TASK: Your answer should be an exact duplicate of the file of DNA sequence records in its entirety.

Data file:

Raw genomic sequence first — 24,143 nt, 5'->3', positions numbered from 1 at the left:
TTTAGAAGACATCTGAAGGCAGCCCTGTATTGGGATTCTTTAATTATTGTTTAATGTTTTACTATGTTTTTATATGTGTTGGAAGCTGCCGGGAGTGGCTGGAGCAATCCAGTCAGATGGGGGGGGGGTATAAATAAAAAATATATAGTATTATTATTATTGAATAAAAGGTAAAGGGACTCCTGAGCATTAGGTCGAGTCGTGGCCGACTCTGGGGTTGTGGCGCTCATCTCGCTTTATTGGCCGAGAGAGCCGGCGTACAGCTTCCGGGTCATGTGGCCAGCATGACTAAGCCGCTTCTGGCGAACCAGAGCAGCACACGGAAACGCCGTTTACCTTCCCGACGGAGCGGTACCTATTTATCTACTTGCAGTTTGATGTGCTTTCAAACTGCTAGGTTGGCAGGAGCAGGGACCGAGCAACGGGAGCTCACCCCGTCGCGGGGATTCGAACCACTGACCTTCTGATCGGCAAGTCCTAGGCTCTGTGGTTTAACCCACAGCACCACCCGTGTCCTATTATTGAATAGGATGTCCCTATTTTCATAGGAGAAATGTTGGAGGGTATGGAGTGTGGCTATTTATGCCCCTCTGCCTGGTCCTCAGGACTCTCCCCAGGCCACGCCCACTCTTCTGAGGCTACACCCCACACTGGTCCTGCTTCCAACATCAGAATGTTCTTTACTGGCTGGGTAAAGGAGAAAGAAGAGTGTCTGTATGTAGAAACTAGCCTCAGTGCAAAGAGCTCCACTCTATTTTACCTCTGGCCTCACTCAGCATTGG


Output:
Raw genomic sequence first — 24,143 nt, 5'->3', positions numbered from 1 at the left:
TTTAGAAGACATCTGAAGGCAGCCCTGTATTGGGATTCTTTAATTATTGTTTAATGTTTTACTATGTTTTTATATGTGTTGGAAGCTGCCGGGAGTGGCTGGAGCAATCCAGTCAGATGGGGGGGGGGTATAAATAAAAAATATATAGTATTATTATTATTGAATAAAAGGTAAAGGGACTCCTGAGCATTAGGTCGAGTCGTGGCCGACTCTGGGGTTGTGGCGCTCATCTCGCTTTATTGGCCGAGAGAGCCGGCGTACAGCTTCCGGGTCATGTGGCCAGCATGACTAAGCCGCTTCTGGCGAACCAGAGCAGCACACGGAAACGCCGTTTACCTTCCCGACGGAGCGGTACCTATTTATCTACTTGCAGTTTGATGTGCTTTCAAACTGCTAGGTTGGCAGGAGCAGGGACCGAGCAACGGGAGCTCACCCCGTCGCGGGGATTCGAACCACTGACCTTCTGATCGGCAAGTCCTAGGCTCTGTGGTTTAACCCACAGCACCACCCGTGTCCTATTATTGAATAGGATGTCCCTATTTTCATAGGAGAAATGTTGGAGGGTATGGAGTGTGGCTATTTATGCCCCTCTGCCTGGTCCTCAGGACTCTCCCCAGGCCACGCCCACTCTTCTGAGGCTACACCCCACACTGGTCCTGCTTCCAACATCAGAATGTTCTTTACTGGCTGGGTAAAGGAGAAAGAAGAGTGTCTGTATGTAGAAACTAGCCTCAGTGCAAAGAGCTCCACTCTATTTTACCTCTGGCCTCACTCAGCATTGG